HELP committee advances public health bills

Among a series of bills voted on by the Senate Health, Education, Labor and Pensions (HELP) committee on April 26, 2017 were bills focused on access to medications in emergency situations (Protecting Patient Access to Emergency Medications Act of 2017 (S. 916)) and hearing loss screening for children (Early Hearing Detection and Intervention Act (S. 652)). Also sent to the Senate floor were two other public health bills which would create a national commission on clinical care (S. 920) and better prepare the public health community for Zika and other mosquito-borne diseases (S. 849).

S. 916

The Protecting Patient Access to Emergency Medications Act seeks to amend the Controlled Substances Act to make it easier for first responders and those providing emergency medical services to have access to “time-sensitive and life-saving treatments.” The bill is sponsored by Sen. Bill Cassidy (R-La) and co-sponsored by Sens. Michael F. Bennet (D-Colo), Roy Blunt (R-Mo), and Al Franken (D-Minn).

S. 652

The Early Hearing Detection and Intervention Act is sponsored by Sen. Rob Portman (R-Ohio) and co-sponsored by Sens. Tim Kaine (D-Va), Sheldon Whitehouse (D-RI), John Cornyn (R-Texas, Sherrod Brown (D-Ohio), and Richard Blumenthal (D-Conn). The bill aims to improve state-based efforts to screen newborns, infants, and young children with hearing loss screening and link them to follow-up care if needed by amending sec. 399M of the Public Health Service Act. The Health Resources and Services Administration (HRSA), the Centers for Disease Control and Preventions, and the National Institutes of Health would need to coordinate and collaborate these efforts with those administering such programs as the Medicaid Early and Periodic Screening, Diagnosis and Treatment (EPSDT) program, for example.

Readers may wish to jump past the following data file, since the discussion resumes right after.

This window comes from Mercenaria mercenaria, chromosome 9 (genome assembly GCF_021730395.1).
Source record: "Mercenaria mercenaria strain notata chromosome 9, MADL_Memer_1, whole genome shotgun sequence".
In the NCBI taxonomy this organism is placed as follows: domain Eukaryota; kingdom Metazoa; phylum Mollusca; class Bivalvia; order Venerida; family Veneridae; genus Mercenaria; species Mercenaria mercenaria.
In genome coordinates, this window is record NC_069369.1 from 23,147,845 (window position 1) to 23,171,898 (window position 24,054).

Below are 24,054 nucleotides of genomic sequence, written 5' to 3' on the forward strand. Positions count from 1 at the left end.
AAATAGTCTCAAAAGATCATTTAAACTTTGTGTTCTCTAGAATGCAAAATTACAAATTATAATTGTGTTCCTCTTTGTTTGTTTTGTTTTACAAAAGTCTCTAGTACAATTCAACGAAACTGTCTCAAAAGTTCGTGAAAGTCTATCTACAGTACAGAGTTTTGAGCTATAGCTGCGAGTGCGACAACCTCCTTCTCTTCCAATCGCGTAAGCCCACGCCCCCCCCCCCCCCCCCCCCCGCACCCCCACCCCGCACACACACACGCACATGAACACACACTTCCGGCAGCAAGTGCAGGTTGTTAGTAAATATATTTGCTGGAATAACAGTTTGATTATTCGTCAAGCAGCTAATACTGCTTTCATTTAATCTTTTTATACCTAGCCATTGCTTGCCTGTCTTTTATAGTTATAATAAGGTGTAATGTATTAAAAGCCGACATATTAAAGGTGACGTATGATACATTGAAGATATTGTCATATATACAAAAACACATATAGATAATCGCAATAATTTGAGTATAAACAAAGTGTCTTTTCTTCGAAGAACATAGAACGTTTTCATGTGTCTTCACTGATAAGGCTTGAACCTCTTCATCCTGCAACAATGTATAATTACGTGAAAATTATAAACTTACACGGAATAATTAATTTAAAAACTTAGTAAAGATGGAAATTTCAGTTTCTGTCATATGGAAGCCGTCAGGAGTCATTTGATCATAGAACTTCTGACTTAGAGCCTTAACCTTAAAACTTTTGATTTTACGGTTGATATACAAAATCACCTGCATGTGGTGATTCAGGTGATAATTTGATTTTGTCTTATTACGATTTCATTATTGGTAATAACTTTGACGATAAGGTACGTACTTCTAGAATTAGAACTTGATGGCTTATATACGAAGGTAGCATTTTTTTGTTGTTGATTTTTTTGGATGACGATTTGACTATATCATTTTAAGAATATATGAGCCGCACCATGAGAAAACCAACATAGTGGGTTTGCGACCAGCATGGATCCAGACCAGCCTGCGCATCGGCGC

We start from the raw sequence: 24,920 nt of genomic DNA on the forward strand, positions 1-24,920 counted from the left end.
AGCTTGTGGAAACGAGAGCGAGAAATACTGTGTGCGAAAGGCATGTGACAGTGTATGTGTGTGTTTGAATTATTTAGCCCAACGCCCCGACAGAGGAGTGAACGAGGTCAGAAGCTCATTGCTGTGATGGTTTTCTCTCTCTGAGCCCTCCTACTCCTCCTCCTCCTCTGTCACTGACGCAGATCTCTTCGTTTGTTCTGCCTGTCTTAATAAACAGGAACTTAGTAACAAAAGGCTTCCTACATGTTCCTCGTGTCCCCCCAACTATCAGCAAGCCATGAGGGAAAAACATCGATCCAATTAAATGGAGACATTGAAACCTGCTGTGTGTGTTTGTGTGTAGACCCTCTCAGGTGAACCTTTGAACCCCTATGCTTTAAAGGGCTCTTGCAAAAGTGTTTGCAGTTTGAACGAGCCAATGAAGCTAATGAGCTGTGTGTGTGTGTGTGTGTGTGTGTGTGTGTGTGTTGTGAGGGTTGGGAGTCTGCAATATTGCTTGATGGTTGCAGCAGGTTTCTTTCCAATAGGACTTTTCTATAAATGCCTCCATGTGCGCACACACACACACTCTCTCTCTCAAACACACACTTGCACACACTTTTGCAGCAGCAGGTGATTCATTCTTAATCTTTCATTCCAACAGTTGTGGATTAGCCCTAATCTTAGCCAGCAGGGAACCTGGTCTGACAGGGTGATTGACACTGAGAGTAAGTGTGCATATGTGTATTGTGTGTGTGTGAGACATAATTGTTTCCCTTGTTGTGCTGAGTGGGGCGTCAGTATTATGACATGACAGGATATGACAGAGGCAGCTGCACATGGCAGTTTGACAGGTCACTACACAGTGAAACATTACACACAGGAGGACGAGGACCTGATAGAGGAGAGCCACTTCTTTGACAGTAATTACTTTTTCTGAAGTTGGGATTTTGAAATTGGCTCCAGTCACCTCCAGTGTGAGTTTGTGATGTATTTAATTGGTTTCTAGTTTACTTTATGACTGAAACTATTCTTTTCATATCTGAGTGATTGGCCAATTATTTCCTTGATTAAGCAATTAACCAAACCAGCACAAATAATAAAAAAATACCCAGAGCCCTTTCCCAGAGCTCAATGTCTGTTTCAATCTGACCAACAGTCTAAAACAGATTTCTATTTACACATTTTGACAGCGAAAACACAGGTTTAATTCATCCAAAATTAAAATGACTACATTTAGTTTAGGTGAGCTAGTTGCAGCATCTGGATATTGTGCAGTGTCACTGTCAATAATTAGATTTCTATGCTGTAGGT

Highlight on Pennsylvania: Better Medicaid spending through technology

Pennsylvania lawmakers introduced legislation attempting to reduce spending and improve patient care within the state’s Medicaid program. Under the proposed legislation, Senate Bill 600, the state would adopt new technology to monitor and identify areas of unnecessary or wasteful health care services and procedures. The state would have 90 days within enactment of the bill to pick a technology company and implement the monitoring. Lawmakers noted that by providing more information, patients and providers, alike, could make better health care decisions. Consequently, this would reduce Medicaid spending. Pennsylvania is one of the highest spenders per Medicaid enrollee in the U.S., with one out of every four dollars in the state’s annual budget accounted for by Medicaid.

The lawmakers have started to review tech companies with prior experience in collecting and monitoring patients to improve care, notably companies that have worked with Alaska’s Medicaid program. The tech company involved  reduced misdiagnosis rates, improved outpatient care, cut waste, and reduced Medicaid expenditures in Alaska by over 14 percent. According to Pennsylvania lawmakers, a similar program could generate between $2 billion and $4 billion in annual savings.

In fiscal year 2015-16, the federal government spent about $15.3 billion on Medicaid in Pennsylvania, while the state spent about $10.6 billion, bringing the total to $25.9 billion; the state’s Department of Health and Human Services budget over the past few years has increased by about $500 million annually. The influx of approximately 700,000 new patients into the Medicaid system is a 20 percent increase and has cost an additional $4.6 billion. State lawmakers are concerned that the push for health care reform by the federal government will result in a cut in the federal portion of Medicaid to the state.